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Part Time Blues

Our company employs three part-time employees who work 18 to 30 hours a week. Although we provide medical benefits to our full-time employees, we don’t give insurance benefits to our part-time employees. Several of the part-timers feel this isn’t fair, but it’s not our decision, it’s our insurance company’s. Also, although our full-time staff stays pretty constant, our part-timers come and go and we want to reward our long-term employees.

We don’t give part-timers sick leave or vacation benefits and we don’t pay them for the holidays they don’t work because they’re all hourly. However, these unfairness comments worry us -- are we legal when we give benefits only to the full-time employees?

The most consistent part-timer occasionally fills in for vacationing full-time employees and then works forty hours for those weeks. Does that make him a full-time employee for that week or month? Finally, one of the unhappy part-timers works 5 to 6 hours a day, or 25 to 30 hours a week and says we should consider her “full-time” for insurance purposes. What’s full-time mean?

Answer:

You may be legal and yet not wise.

Most employers define full-time employees as those who regularly work 35 to 40 hours weekly. These employees typically receive whatever benefits the employer provides. While some employers extend the definition downward to 32 hours, 25 to 30 hours generally labels an employee part-time.

Private sector employers not regulated by union agreements can freely decide whether to give part-time employees limited benefits or no benefits. Most employers give more benefits to full than to part-time employees.

Employers ordinarily don’t reclassify a part-time employee as full-time even when the employee temporarily works a full-time schedule, unless the full-time schedule lasts indefinitely or for an extended (several months) period.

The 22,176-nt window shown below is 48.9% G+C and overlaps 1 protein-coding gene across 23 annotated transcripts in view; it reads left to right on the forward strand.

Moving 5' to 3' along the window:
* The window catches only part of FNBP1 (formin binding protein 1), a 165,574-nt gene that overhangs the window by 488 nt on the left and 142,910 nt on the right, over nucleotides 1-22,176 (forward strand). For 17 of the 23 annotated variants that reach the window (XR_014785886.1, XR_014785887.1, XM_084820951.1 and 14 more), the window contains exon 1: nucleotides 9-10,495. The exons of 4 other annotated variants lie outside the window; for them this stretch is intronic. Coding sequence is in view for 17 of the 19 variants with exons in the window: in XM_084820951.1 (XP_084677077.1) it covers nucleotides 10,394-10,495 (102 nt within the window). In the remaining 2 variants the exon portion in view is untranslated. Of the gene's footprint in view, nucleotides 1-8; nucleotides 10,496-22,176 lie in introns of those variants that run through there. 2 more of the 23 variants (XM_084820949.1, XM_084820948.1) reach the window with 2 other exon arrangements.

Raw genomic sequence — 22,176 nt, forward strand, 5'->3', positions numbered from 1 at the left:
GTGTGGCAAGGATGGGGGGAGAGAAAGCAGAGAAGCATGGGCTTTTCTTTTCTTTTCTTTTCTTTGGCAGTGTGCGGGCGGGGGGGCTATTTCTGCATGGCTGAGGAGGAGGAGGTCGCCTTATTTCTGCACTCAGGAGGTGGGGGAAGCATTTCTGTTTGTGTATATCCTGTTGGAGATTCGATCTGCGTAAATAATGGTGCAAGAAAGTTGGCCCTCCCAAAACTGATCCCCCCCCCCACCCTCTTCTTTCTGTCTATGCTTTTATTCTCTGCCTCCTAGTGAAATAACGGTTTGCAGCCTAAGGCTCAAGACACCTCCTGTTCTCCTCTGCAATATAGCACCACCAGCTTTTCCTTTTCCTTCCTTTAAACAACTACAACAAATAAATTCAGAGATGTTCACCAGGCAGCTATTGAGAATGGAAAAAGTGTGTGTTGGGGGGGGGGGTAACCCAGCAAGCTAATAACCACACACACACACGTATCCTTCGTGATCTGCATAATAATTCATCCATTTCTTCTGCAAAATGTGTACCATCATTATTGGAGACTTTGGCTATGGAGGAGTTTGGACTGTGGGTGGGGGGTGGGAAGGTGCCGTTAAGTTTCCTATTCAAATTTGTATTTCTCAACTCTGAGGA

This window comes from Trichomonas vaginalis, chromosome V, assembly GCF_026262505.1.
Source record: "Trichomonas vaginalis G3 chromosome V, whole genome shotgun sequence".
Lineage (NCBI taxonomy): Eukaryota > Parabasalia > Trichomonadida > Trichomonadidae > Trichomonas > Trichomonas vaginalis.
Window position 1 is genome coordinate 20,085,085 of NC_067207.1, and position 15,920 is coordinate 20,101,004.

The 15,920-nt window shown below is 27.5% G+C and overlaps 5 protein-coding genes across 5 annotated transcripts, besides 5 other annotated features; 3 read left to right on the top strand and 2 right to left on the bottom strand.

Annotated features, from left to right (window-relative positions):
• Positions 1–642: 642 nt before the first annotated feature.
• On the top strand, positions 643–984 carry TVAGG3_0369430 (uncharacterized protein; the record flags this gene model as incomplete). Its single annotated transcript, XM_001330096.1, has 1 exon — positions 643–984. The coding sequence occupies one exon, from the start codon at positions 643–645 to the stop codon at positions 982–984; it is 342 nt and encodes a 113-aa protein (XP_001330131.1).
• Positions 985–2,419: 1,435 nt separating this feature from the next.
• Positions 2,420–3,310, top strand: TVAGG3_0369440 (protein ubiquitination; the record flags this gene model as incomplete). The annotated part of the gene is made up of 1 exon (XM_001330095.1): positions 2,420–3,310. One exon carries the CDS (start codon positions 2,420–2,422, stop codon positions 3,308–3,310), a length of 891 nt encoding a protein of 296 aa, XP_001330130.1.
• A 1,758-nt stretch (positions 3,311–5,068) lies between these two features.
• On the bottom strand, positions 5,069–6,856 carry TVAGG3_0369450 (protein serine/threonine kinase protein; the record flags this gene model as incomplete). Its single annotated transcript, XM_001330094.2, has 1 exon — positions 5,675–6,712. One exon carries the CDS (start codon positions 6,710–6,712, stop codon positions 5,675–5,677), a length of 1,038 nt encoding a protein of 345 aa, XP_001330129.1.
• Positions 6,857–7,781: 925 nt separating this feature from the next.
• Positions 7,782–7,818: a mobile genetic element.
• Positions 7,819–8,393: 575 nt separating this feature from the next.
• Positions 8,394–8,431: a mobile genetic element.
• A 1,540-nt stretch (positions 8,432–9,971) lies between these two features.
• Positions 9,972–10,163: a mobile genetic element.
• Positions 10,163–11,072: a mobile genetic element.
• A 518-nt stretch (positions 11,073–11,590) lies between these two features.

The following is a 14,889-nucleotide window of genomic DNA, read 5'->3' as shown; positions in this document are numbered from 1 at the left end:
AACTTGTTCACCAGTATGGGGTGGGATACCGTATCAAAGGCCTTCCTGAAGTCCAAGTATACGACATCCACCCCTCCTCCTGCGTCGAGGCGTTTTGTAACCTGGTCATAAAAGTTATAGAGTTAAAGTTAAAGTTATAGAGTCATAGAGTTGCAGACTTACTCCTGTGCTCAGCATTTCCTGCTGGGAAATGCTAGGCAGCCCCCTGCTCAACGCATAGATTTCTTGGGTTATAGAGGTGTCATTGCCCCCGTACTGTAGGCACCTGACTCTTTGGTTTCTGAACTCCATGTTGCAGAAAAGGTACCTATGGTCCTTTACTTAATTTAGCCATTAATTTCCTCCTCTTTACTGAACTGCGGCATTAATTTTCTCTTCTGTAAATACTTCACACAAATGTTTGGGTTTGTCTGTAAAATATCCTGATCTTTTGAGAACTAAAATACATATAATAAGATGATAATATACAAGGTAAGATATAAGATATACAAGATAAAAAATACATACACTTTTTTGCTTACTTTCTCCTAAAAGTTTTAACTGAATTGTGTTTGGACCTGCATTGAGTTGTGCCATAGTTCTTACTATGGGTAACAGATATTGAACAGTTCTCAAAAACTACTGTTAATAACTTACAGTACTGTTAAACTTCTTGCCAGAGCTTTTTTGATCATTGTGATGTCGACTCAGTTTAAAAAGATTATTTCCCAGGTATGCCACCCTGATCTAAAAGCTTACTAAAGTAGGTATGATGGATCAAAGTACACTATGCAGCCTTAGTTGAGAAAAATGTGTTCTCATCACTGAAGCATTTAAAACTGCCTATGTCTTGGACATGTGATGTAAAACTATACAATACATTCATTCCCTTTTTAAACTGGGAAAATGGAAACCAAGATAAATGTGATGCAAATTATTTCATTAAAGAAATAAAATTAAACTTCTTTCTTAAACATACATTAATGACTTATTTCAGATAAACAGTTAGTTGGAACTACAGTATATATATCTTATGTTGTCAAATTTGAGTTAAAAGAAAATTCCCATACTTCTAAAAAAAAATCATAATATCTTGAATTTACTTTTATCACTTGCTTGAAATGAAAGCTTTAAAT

Given the “unfair” comments, you may want to want to look at your benefit practices from a standpoint of what it costs you to save the insurance premiums and holiday, vacation and sick leave pay. Your part-timers come and go – potentially because they feel like second-class citizens. In our company, we pay part-time employees prorated sick leave, holiday and vacation benefits because we want them to feel like full members of the team. This costs us money, but provides a morale and longevity bonus.

Also, although you say your insurance company’s rules govern the benefits you provide part-time employees, you help create the rules and your insurance company simply administers them. You can let your insurance company know you want to cover part-time employees – and simply adjust the employer percentage of the premium to make your decision more cost-effective. For example, you can decide to cover 75% to 100% of the premium for full-time employees and only 50% of the premium for part-time employees.

Finally, you wisely worry about the “unfairness” comments. Employees who perceive unfairness often take out their resentment in other ways. Thus, you want to take a full look at your practices. What do they save you – and what do they cost?

Dr. Lynne Curry is a management/employee trainer and owner of the consulting firm The Growth Company Inc. Send your questions to her at lynne@thegrowthcompany.com

You can follow Lynne on Twitter @lynnecurry10 or through www.workplacecoachblog.com

© Lynne Curry, April 2013, www.thegrowthcompany.com

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